Traffic Jams In Vietnam | Rental Car Vietnam

Traffic Jams In Vietnam

Traffic Jams In Vietnam

Traffic jams in Vietnam only frequently take place in Hanoi capital and Ho Chi Minh City. Vietnamese people seem be accustomed to traffic congestion, even miss it whenever they go to other places.

There is no fixed rule for the time the traffic jams to happen but it is worst during the rush hour when everyone is in a hurry to get to work or come back home. Apart from peak hours, the time between 9 am to 10 am and between 3 pm to 4 pm also witnesses long lines of vehicles, mainly motorbikes, struggling to get out of narrow streets. Whenever it rains, the traffic jam gets more terrible with the joining hand of flooding. Taxis are extremely hard to catch or wave during the downpour. However, it only takes about 30 minutes on average for a standstill and 2 hours to get through the worst, not really bad compared to that of other countries. Travel to Vietnam

Traffic Jams In Vietnam

Traffic Jams In Vietnam

While the rapid increase in car use coupled with the deterioration of roads caused by disordered planning make the matter worse, the most annoying thing about the traffic jam is the way people react when being stuck at the congestion. Most road users ride their motorbikes on the pavement rather than waiting calmly, or they constantly use their horns to hasten riders in the front, even shouting at them from time to time. More luckily, bicyclists can leisurely carry their “war- horses” on their backs and thread their way through messy matrixes.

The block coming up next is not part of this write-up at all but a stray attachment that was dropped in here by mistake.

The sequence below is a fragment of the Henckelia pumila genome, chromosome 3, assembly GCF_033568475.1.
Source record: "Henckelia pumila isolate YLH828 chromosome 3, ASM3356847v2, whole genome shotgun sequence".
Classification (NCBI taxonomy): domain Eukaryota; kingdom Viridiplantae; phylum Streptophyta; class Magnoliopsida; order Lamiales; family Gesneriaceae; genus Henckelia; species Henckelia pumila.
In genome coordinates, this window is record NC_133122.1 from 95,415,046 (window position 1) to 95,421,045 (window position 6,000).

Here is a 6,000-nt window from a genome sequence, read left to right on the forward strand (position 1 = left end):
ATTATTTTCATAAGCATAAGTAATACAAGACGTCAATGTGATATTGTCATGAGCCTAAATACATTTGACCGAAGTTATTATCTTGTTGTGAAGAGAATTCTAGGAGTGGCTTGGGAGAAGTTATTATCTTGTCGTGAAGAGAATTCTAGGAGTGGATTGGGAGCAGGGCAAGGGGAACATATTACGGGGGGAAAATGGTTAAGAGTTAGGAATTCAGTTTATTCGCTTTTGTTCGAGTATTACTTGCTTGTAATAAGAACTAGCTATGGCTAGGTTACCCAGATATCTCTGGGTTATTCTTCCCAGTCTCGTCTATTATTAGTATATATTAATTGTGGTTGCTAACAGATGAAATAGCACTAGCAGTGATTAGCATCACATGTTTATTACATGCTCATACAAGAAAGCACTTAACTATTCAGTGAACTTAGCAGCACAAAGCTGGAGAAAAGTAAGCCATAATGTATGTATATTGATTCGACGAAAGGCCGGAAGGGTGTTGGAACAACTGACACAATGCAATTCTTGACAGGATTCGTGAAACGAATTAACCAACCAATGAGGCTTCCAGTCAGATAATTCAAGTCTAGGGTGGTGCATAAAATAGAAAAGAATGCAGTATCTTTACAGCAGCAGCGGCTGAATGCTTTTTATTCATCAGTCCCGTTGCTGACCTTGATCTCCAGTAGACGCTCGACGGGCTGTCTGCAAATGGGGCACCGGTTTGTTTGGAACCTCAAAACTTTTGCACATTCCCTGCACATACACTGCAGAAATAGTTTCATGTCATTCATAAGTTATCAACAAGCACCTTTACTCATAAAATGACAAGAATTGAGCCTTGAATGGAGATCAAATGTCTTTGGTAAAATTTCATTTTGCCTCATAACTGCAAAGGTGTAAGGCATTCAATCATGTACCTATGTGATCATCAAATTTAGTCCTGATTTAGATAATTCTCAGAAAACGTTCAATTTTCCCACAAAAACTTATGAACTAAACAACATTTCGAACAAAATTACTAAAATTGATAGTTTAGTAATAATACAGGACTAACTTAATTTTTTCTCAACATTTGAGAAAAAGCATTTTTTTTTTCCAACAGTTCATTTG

The congestion is not anathema to all people and in all cases. One of the redeeming features of the traffic jams is that it is often regarded as a last resort for Vietnamese when all explanations for being late seem unreasonable. It is also used as a familiar topic to strike up a conversation, like weather-related matters. So take advantage of it! And the truth is that winters would be cooler and sadder without traffic jams.
Over the past few years, governments have been addressing congestion by constructing elevated highways, ring roads, outer belts and bridges to handle more traffic and restricting access by limiting or redirecting traffic (including taxi restrictions), charging parking fees, reducing parking spaces, and creating toll roads. These measures have often been effective in the short-term, but as urban populations exponentially grow and businesses startup or expand, capacity to handle traffic again declines. Transportation system research around the globe discovered this paradox: reducing congestion produces even more congestion.
The costs of congestion are high: high infrastructure costs, lost productivity, air pollution, wasted fuel consumption, and driver frustration. Some new approaches have been underway for a while, but will they be effective?

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